Bozhidar Bozhanov

About Bozhidar Bozhanov

Senior Java developer, one of the top stackoverflow users, fluent with Java and Java technology stacks - Spring, JPA, JavaEE. Founder and creator of Computoser and Welshare. Worked on Ericsson projects, Bulgarian e-government projects and large-scale online recruitment platforms.

Checked and unchecked exceptions in Java

Java has two types of exceptions – checked and unchecked. In short – checked are meant for cases when the developer can reasonably recover from the exception, while unchecked exceptions are programming errors that can’t be dealt with. This article explains when to use which.

But it is not that simple – checked exceptions are making the code “uglier”. They force the developer to write try/catch blocks or to rethrow the exception. But rethrowing hides another problem – some exceptions should not cross module boundaries. The most common thing to do when you are forced to catch a checked exception, which you have no idea what to do with, is to simply wrap it in a RuntimeException and rethrow it.

Actually, it might not be the most common – especially novice programmers tend to swallow exceptions, with empty catch blocks. Log & rethrow leads to doubled stacktraces sometimes, if there is some general layer for exception handling. Anyway, there are multiple bad practices here that lead to code that’s hard to debug and maintain.

Some say checked exceptions should be eliminated completely, given the verbosity, tediousness and error-proneness they introduce. C# does not have checked exceptions at all. Of course eliminating them should take into account backward compatibility.

I, however, believe the decision to have these two types of exceptions has its plus(es). It forces the developer to think that an exception is likely to happen in this situation, so he must take measures. The API declares that it will throw exceptions and the developer sees this compile-time. It enforces compile-time safety. You should not wait until the code goes to production to discover that something might fail. Javadoc? Well, a good option to say that, but I bet no one will read the javadoc until the exception actually happens.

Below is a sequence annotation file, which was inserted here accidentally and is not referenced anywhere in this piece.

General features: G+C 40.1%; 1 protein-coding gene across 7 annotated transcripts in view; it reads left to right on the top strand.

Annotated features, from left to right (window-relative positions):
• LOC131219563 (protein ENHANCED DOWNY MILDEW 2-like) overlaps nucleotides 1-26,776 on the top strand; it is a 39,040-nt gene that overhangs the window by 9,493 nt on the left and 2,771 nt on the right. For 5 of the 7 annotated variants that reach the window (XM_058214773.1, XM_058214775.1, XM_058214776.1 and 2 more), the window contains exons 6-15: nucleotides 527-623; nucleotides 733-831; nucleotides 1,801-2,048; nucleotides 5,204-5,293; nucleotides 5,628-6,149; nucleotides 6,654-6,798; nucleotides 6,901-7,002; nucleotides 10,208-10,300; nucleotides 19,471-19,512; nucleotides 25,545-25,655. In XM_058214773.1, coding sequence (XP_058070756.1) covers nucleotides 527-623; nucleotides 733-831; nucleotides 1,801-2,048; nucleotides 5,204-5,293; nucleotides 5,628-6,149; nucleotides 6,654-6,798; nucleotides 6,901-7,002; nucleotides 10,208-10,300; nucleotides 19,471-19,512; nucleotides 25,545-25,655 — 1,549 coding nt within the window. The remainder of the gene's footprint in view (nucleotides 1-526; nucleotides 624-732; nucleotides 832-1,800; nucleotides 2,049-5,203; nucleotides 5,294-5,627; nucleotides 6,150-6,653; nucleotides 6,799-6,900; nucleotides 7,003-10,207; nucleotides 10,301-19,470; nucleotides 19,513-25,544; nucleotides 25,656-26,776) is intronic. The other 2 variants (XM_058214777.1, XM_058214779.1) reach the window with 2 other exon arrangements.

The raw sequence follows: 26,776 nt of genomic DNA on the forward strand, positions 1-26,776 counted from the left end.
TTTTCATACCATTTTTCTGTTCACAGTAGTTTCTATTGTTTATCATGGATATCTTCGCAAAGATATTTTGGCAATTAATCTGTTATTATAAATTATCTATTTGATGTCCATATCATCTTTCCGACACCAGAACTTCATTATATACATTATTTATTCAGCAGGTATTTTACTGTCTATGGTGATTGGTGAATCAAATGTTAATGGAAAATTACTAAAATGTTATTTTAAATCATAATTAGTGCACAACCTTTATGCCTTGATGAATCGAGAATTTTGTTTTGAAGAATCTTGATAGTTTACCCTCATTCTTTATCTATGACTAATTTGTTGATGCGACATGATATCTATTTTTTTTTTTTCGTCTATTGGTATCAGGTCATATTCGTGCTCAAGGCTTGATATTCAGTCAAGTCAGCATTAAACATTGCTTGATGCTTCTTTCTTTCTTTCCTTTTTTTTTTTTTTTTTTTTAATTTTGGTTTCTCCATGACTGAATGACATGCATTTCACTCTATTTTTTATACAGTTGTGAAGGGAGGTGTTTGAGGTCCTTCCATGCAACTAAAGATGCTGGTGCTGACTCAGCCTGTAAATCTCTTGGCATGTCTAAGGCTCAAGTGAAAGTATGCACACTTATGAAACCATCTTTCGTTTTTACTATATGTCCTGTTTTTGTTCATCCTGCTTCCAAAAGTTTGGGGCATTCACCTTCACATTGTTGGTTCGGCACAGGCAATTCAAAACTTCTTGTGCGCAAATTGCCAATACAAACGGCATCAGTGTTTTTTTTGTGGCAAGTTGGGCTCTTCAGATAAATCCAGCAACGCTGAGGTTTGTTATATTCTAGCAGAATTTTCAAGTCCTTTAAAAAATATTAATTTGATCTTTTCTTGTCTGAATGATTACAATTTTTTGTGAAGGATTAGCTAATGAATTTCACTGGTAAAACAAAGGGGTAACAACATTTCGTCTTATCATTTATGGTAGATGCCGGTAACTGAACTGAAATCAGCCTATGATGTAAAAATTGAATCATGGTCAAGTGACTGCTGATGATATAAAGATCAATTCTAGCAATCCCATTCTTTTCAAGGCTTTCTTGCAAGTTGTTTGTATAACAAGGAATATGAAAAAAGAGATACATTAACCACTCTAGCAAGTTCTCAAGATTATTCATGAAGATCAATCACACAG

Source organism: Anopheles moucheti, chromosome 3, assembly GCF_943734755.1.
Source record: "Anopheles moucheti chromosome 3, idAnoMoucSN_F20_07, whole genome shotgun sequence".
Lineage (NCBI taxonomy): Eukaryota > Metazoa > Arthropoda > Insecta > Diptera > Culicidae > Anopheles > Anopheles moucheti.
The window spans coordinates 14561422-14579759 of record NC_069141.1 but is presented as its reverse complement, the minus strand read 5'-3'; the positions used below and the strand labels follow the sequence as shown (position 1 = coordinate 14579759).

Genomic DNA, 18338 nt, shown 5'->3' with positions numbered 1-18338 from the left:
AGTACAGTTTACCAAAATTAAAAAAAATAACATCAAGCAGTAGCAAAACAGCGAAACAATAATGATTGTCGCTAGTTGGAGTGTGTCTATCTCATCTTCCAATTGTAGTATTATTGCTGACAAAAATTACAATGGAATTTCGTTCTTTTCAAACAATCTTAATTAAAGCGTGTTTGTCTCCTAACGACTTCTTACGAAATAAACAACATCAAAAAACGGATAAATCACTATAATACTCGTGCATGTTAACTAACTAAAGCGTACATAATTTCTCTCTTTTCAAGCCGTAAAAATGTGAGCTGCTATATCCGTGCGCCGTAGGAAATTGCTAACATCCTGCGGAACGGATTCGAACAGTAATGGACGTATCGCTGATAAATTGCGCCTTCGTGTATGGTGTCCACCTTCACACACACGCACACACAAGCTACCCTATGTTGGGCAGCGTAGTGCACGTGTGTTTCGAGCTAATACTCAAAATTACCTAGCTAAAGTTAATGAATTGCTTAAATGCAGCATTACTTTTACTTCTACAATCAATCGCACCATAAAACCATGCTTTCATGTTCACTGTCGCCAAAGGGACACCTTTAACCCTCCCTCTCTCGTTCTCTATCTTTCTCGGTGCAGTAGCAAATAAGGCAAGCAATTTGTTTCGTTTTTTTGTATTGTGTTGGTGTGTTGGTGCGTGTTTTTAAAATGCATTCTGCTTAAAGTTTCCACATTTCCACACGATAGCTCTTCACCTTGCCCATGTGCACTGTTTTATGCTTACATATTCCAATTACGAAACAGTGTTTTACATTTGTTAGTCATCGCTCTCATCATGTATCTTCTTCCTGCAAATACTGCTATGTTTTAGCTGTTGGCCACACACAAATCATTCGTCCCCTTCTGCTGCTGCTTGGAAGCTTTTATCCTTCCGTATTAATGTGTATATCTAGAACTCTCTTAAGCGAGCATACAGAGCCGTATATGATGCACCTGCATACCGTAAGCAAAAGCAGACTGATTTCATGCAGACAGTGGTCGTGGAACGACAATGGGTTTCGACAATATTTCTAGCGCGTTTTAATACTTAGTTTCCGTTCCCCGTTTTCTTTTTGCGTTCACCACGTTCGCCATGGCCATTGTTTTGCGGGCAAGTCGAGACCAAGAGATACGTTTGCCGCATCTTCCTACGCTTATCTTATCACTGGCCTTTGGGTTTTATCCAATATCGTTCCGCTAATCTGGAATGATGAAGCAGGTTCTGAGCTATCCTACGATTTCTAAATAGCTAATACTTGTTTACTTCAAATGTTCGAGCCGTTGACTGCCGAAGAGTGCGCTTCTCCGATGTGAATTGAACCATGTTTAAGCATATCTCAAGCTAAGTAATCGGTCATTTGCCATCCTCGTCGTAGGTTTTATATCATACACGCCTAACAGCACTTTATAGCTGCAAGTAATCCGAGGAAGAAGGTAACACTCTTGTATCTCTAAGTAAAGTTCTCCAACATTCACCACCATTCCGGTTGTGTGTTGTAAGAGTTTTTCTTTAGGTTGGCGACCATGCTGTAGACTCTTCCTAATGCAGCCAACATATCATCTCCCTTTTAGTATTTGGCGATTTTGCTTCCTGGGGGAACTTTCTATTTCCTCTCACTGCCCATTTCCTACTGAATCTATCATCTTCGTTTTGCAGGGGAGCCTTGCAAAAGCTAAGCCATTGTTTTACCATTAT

So, how to have the “best of both worlds” ? I had a bizarre idea (explained in details here) for APIs to define two interfaces (linked through inheritance, so that only one interface is actually supported), and providing a way, through a factory, to get either an implementation whose methods throw checked exceptions, or one that wraps the checked exceptions into unchecked ones. It may be viable, it may be stupid, I can’t tell. For now it just looks strange.

But the above is a workaround at best. Then another idea came – introduce @RethrowExceptions annotation on methods. It will tell the compiler that in this method you don’t want to handle checked exceptions, but you also don’t want to declare them to be thrown. (The name of the annotation can be improved). In the simplest implementation that comes to my mind this can simply tell the compiler to surround the whole method body with try {..} catch (Exception ex) { throw new RuntimeException(ex);}. The benefits:

  • you are still warned by the compiler that the method you are using can throw an exception and you must think of handling it
  • you don’t make your code ugly by needless try/catches. And you don’t force your callers to think what to do with the exception
  • the possibility of swallowing the exception is decreased.

So in short – such an annotation would mark a method as one that is unable to handle the exception and does not want to propagate this decision to its callers.

This idea sounds less bizarre. I guess it can be implemented even now, using a compiler plug-in. Or perhaps it is already implemented in something like project lombok?

Don’t forget to share!

Reference: Checked and Unchecked Exceptions in Java from our JCG partner Bozhidar Bozhanov at the Bozho’s tech blog blog.

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